Q: What makes the current romaine outbreak different?
A: We haven’t been able to pinpoint the exact location the contamination occurred.
And you can’t really learn preventive measures going forward if you don’t know where it originated.
The new federal Food Safety Modernization Act went into effect in 2011 to try and address some of the problems … and it is frustrating that it’s seven years later and we’re seeing outbreaks of similar proportions and the same issues.
Q: What are some of the problems?
A: There is probably going to be a need to look at traceability requirements of the produce industry … to really look at why we’re not being able to quickly find what the source of outbreaks are and is there any legislative or regulatory fix for that.
For example, require barcodes more often, or have more blockchain traceability standards (which involve tracking business transactions better).
The other thing is image. If you’re a farmer in Yuma and you’re not growing romaine and you’re not the cause of this outbreak, that would piss me off.
We really could build a consensus between regulators, consumers and farmers for more traceability.
Q: What about being more specific in food labeling than 'Product of the United States'?
A: I don’t know if labeling inside the United States makes sense, but I think the retailers should know where the heck the product is coming from.
Q: What about people who say an attorney just wants to know who to sue?
A: That’s really not it.
Under the law because I’ve already filed five lawsuits I can sue the restaurant where the person ate the lettuce and that restaurant can flip on who processed it for them and who washed it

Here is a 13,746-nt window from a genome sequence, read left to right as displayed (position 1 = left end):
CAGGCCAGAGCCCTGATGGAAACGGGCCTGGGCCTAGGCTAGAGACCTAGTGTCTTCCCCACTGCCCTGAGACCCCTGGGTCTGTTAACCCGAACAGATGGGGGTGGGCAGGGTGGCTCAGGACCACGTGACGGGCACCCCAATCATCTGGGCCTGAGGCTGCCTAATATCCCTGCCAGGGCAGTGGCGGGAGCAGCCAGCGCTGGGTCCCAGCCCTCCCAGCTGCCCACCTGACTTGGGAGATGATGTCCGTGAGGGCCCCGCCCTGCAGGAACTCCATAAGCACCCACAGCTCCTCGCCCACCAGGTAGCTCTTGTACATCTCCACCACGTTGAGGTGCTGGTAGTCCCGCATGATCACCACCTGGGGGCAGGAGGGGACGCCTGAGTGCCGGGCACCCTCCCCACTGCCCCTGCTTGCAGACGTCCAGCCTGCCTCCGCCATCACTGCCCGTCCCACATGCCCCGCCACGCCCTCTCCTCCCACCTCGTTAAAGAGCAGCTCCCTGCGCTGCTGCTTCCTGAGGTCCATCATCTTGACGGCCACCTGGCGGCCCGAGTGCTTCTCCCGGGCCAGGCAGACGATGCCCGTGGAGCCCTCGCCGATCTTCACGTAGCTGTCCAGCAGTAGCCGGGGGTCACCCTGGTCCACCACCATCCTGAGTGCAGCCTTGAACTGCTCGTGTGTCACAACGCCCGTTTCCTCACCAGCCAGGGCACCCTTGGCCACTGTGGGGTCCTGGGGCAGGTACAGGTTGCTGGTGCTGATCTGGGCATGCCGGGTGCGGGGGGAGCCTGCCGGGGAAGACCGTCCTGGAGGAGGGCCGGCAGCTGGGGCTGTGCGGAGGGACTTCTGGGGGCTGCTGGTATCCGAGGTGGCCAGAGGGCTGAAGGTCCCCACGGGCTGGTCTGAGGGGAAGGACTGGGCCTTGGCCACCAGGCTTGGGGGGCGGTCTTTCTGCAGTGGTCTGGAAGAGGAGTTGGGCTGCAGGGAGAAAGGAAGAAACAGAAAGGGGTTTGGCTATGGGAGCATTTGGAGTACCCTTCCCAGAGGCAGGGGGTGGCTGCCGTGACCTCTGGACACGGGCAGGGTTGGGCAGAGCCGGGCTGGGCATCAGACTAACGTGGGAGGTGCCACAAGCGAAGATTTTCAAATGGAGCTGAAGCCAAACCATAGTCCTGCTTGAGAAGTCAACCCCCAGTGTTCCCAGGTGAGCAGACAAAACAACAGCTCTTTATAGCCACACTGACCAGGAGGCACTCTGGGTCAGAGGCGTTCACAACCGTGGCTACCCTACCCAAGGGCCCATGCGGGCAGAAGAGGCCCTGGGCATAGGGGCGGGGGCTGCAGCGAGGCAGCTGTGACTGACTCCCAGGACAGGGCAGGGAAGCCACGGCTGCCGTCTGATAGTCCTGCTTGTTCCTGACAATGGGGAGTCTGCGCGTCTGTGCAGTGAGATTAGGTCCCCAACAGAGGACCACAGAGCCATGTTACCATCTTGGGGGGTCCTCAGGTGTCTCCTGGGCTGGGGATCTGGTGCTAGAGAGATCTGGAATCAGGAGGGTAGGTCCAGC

From a legal perspective, I really don’t care who the farm is because I can sue the grocery store and I can sue the restaurant.
But from a public health perspective and doing this for 25 years, I have a good idea for how important it is to improve traceability.
Q:How bad is the romaine outbreak in illnesses and potential settlements?
A: There has been one death this far and I’ve got 13 people with acute kidney failure…each case has a value between $1 and $10 million on average.
The CDC is going to be updating the numbers to more than 170 sickened…and the rest of the ones will vary from tens of thousands of dollars and hundreds of thousands of dollars.
Then there are any claims of retailers who might have pulled products off shelves and sent a bill.
This outbreak is going to wind up costing people hundreds of millions of dollars.
Outbreak of this size has enormous impact, and it has an unknown impact if you look at the sales of romaine lettuce.
Regardless of where it’s grown, a lot of romaine lettuce growers are going, ‘Damn.’
And at this stage FDA officials would agree that it is frustrating that they haven’t been able to link the outbreak to a farm, or rational as to why it happened.
It deletes customer and public confidence in the FDA and the industry.
Q: Why is tracking produce outbreaks so difficult?
A: They’re figuring out the outbreak based on sick people and not everybody has leftover evidence because generally people eat the evidence, that’s how they got sick.
Sometimes you get lucky and there is a bag of leftover romaine that you can test or end up going out to the farm.
And what is different about the 2006 spinach outbreak is they found the E. coli strain in leftover bags of spinach.
So, they knew where it came from immediately, or at least who the processer was, and then moved.
There was a pretty limited number of people and farms bringing in the spinach and they did environmental testing and found cow poop and a pig that tested positive for the same strain near a farm.
That's what they're missing here is that kind of connection.